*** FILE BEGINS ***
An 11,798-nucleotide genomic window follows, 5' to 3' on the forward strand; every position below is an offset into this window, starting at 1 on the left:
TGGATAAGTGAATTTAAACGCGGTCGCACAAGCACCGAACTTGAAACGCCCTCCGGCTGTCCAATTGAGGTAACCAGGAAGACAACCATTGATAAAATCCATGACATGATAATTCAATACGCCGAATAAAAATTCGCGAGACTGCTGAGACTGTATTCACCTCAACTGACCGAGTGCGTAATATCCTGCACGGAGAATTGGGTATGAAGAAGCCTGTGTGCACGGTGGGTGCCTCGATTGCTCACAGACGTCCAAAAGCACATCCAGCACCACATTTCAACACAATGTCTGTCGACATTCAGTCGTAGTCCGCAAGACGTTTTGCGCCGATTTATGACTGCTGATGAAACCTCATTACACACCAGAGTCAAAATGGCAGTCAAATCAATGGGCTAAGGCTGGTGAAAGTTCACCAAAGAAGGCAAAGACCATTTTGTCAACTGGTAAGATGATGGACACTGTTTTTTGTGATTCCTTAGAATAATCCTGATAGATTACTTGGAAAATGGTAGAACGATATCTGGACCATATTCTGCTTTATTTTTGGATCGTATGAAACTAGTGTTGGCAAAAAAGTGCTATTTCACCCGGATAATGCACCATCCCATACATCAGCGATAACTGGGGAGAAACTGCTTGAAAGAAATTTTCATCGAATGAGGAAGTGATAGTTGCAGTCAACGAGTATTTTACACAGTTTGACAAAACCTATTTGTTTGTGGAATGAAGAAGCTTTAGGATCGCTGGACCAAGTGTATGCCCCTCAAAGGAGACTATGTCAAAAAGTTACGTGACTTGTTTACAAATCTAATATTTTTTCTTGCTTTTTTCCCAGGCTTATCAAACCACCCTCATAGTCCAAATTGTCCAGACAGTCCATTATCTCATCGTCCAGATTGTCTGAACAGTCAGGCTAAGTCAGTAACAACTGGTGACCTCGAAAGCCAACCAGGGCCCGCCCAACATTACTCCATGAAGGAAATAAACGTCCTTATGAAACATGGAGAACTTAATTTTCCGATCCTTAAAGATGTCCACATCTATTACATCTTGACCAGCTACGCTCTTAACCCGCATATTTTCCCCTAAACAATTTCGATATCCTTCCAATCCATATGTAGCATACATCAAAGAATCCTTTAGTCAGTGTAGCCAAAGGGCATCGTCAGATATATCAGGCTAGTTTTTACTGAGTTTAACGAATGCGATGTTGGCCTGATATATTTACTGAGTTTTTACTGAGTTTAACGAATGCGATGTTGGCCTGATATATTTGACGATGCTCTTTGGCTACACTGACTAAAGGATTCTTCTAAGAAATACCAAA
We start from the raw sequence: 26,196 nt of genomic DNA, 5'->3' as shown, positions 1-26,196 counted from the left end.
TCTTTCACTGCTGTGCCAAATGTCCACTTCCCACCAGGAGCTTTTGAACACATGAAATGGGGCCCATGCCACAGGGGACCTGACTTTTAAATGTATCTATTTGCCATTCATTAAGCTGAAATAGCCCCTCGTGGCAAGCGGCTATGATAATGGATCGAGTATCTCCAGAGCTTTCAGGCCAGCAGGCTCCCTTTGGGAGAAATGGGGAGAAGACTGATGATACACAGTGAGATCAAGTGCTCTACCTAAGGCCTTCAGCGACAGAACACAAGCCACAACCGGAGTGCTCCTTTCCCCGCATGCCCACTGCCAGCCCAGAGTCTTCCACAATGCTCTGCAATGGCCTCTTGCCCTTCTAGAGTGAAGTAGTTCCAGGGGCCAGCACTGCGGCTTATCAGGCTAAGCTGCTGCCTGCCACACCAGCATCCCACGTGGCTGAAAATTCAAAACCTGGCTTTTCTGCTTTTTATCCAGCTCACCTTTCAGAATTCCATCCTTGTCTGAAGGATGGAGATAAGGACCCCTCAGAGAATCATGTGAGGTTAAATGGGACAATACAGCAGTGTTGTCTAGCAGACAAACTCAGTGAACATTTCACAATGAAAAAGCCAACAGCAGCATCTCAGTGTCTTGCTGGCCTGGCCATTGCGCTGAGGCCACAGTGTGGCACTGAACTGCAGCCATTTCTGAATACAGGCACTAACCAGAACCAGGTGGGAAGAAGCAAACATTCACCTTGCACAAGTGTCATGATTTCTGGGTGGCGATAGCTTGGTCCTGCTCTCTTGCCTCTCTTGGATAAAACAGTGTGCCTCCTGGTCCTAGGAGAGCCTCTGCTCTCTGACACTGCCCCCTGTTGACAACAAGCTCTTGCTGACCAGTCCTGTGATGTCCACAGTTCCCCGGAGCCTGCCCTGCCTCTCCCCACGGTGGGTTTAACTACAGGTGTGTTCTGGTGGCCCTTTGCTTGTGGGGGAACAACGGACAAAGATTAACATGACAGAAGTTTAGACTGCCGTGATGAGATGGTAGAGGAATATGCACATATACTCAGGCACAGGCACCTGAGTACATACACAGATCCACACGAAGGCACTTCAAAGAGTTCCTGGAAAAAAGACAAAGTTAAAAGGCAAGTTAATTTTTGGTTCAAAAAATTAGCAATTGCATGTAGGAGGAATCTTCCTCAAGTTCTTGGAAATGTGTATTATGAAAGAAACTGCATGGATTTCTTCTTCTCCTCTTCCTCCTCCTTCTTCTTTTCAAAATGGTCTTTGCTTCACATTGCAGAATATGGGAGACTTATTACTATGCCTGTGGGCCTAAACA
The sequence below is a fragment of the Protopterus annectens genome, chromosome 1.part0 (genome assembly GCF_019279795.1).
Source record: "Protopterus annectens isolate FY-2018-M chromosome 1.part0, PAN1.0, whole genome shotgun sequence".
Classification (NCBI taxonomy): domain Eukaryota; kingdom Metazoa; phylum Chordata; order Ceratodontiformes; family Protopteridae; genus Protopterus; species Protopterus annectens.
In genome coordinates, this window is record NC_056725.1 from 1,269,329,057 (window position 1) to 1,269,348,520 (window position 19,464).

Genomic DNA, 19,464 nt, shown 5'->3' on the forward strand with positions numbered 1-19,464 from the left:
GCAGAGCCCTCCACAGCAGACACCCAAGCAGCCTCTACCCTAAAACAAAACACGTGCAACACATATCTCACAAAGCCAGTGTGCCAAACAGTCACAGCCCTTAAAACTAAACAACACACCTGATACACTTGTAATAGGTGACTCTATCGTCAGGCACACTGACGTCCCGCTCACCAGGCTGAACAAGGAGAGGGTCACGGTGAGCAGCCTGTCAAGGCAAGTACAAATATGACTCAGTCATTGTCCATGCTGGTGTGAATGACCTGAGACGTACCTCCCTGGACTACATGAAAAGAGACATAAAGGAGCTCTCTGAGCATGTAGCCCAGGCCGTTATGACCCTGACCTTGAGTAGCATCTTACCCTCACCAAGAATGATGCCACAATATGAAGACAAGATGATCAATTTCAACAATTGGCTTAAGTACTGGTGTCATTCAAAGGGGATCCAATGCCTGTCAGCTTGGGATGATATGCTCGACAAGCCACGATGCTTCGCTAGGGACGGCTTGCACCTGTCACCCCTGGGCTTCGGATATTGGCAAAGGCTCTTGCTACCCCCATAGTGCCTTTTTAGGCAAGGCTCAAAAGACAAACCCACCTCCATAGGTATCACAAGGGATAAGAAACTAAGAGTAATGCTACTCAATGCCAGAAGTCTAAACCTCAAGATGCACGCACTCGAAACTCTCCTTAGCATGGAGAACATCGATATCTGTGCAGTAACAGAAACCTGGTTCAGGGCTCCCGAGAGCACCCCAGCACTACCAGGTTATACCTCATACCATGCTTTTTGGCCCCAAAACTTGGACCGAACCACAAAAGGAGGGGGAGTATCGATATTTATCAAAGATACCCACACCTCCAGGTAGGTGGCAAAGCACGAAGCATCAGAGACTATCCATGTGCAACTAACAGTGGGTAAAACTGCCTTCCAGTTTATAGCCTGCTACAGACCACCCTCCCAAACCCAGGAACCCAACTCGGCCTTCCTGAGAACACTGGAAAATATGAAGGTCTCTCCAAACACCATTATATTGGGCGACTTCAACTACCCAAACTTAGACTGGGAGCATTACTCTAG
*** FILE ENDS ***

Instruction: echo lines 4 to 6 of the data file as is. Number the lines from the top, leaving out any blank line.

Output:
TCTTTCACTGCTGTGCCAAATGTCCACTTCCCACCAGGAGCTTTTGAACACATGAAATGGGGCCCATGCCACAGGGGACCTGACTTTTAAATGTATCTATTTGCCATTCATTAAGCTGAAATAGCCCCTCGTGGCAAGCGGCTATGATAATGGATCGAGTATCTCCAGAGCTTTCAGGCCAGCAGGCTCCCTTTGGGAGAAATGGGGAGAAGACTGATGATACACAGTGAGATCAAGTGCTCTACCTAAGGCCTTCAGCGACAGAACACAAGCCACAACCGGAGTGCTCCTTTCCCCGCATGCCCACTGCCAGCCCAGAGTCTTCCACAATGCTCTGCAATGGCCTCTTGCCCTTCTAGAGTGAAGTAGTTCCAGGGGCCAGCACTGCGGCTTATCAGGCTAAGCTGCTGCCTGCCACACCAGCATCCCACGTGGCTGAAAATTCAAAACCTGGCTTTTCTGCTTTTTATCCAGCTCACCTTTCAGAATTCCATCCTTGTCTGAAGGATGGAGATAAGGACCCCTCAGAGAATCATGTGAGGTTAAATGGGACAATACAGCAGTGTTGTCTAGCAGACAAACTCAGTGAACATTTCACAATGAAAAAGCCAACAGCAGCATCTCAGTGTCTTGCTGGCCTGGCCATTGCGCTGAGGCCACAGTGTGGCACTGAACTGCAGCCATTTCTGAATACAGGCACTAACCAGAACCAGGTGGGAAGAAGCAAACATTCACCTTGCACAAGTGTCATGATTTCTGGGTGGCGATAGCTTGGTCCTGCTCTCTTGCCTCTCTTGGATAAAACAGTGTGCCTCCTGGTCCTAGGAGAGCCTCTGCTCTCTGACACTGCCCCCTGTTGACAACAAGCTCTTGCTGACCAGTCCTGTGATGTCCACAGTTCCCCGGAGCCTGCCCTGCCTCTCCCCACGGTGGGTTTAACTACAGGTGTGTTCTGGTGGCCCTTTGCTTGTGGGGGAACAACGGACAAAGATTAACATGACAGAAGTTTAGACTGCCGTGATGAGATGGTAGAGGAATATGCACATATACTCAGGCACAGGCACCTGAGTACATACACAGATCCACACGAAGGCACTTCAAAGAGTTCCTGGAAAAAAGACAAAGTTAAAAGGCAAGTTAATTTTTGGTTCAAAAAATTAGCAATTGCATGTAGGAGGAATCTTCCTCAAGTTCTTGGAAATGTGTATTATGAAAGAAACTGCATGGATTTCTTCTTCTCCTCTTCCTCCTCCTTCTTCTTTTCAAAATGGTCTTTGCTTCACATTGCAGAATATGGGAGACTTATTACTATGCCTGTGGGCCTAAACA
The sequence below is a fragment of the Protopterus annectens genome, chromosome 1.part0 (genome assembly GCF_019279795.1).
Source record: "Protopterus annectens isolate FY-2018-M chromosome 1.part0, PAN1.0, whole genome shotgun sequence".